Today, Delaney says, "the black press is in horrible shape, but it has always been a basket case." Lack of original reporting, a heavy reliance on press releases, and government-mandated ads and poor editing are major problems.

For years the term "black press," as award-winning filmmaker Stanley Nelson noted in Soldiers Without Swords, meant newspapers — The Chicago Defender, Pittsburgh Courier, Amsterdam News, Michigan Chronicle, Baltimore Afro-American, Los Angeles Sentinel and so on — and Ebony and Jet. That was particularly true when John H. Johnson launched Ebony, then Jet, more than 60 years ago.

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While the news-gathering goal of the expanded media remains the same, Linda Johnson Rice told me, "Today, outlets are charged with deciding which form of technology best suits the story. For instance, black consumers can now receive stories via iPads, satellite radio and the Web in addition to traditional print." Jet recently rolled out a jazzed-up print edition and a digital version called MyJet247.com. And just this week, Johnson Publishing announced that Desiree Rogers, a well-connected Chicagoan who most recently worked as social director for President Obama, has been brought on board as CEO.

A rather erudite friend of mine in Los Angeles, Karen Farmer, told me that while she still reads the Sentinel for local news, she is much more likely to read the Los Angeles Times, The New York Times and Time magazine, and to listen to National Public Radio, for news and information that is more global. "Black radio here has fallen into Death Valley." From my East Coast perch, I pretty much agree with her assessment of what is out there, but I pick up some black-oriented talk radio over the Internet when there are hot issues.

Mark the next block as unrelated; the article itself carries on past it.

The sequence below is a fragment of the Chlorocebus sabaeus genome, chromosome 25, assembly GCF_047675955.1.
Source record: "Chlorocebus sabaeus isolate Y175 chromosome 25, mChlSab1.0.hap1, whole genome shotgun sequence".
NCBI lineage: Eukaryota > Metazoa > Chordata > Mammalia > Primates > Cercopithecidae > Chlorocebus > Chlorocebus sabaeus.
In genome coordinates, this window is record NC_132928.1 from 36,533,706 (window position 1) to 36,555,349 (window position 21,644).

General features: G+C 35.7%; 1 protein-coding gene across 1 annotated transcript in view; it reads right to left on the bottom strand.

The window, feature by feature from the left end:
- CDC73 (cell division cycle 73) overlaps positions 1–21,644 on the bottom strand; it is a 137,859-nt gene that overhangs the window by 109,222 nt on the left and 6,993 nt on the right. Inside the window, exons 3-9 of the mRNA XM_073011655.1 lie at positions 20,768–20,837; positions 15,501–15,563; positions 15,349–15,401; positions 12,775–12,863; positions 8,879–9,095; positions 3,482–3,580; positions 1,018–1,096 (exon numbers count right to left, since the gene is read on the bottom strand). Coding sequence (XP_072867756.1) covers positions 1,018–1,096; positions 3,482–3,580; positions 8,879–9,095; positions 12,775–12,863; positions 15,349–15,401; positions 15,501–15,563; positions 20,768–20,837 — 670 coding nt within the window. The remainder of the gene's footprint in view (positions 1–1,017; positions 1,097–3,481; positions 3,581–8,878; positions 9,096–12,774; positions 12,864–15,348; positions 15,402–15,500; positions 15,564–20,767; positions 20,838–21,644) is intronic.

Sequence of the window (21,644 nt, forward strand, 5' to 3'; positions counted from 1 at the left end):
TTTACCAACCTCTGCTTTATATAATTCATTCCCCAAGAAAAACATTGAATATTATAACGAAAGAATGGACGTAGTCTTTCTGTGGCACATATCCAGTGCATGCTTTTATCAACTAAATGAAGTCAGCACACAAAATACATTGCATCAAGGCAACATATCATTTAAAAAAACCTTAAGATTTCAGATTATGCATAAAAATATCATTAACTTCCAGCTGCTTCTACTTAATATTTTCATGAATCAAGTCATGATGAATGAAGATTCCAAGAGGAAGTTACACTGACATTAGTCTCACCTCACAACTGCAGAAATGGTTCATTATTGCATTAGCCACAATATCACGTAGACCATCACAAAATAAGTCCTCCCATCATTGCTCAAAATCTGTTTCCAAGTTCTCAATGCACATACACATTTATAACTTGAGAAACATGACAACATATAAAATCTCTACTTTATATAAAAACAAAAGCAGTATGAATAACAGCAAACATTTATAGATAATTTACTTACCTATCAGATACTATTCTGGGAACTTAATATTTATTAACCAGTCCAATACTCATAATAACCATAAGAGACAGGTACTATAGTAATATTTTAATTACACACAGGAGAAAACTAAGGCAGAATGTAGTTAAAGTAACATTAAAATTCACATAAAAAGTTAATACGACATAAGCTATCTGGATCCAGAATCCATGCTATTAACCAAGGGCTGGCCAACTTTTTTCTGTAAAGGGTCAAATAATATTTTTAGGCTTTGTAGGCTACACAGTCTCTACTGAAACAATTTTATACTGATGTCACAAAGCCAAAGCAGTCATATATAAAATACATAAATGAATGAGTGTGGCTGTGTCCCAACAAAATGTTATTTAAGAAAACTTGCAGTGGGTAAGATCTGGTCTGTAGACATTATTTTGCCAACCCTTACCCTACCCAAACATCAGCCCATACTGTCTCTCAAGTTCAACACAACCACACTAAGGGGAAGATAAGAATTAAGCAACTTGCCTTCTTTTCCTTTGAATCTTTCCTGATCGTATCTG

These days, a debate swirls over who is a journalist, regardless of race. Is Oprah a journalist by virtue of O The Oprah Magazine? Is Tavis Smiley? What about syndicated radio hosts, who, in addition to entertaining their audience, can bring attention to issues?

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While Delaney is willing to admit some bloggers to the circle, "I'd be extremely careful, as the rules are still being written." At present he puts most bloggers "in the same category as PR types, disc jockeys, etc." — in other words, the kind of people who were pointedly excluded from NABJ upon its founding in 1975. But Gary Pierre-Pierre, founder and publisher of the 11-year-old Haitian Times in Brooklyn, N.Y., sees bloggers as potentially the great equalizers. "As the medium gains more traction, they will become more influential," he says.

He embraces what is happening in community radio and on the Internet as a way to expand the reach of black-oriented newspapers. He has used both of those media in the aftermath of the January earthquake and to connect members of a younger generation, who are no longer "refugees" in the U.S. but "immigrants," as he explained in a recent radio interview at New York University. His strategy, he says, "has been quite effective in that we get a large turnout with a relatively low cost." That may be an answer to competing with mainstream media.

And that's a good thing for journalism, as Gates sees it: "There's such a proliferation of outlets because anybody can blog now." He wants to see represented, especially on The Root, people blogging from the left, right and center and from all age groups, including teenagers. Johnson Rice says that her major challenge is "to stay relevant on the newsstands while establishing a timely and engaging presence on the Web." In that arena, her company faces competition from The Root, the Grio, Black America Web and AOL's Black Voices, among others.

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As he looks forward, Gates sees new media reflecting "the diversity, passion and interests of 35 million African-American people," but while this is clearly "an era of transition," Gates vows: "I'm going to be the last man standing reading a newspaper."

E.R. Shipp, a Pulitzer Prize-winning journalist, is a Southerner based in New York.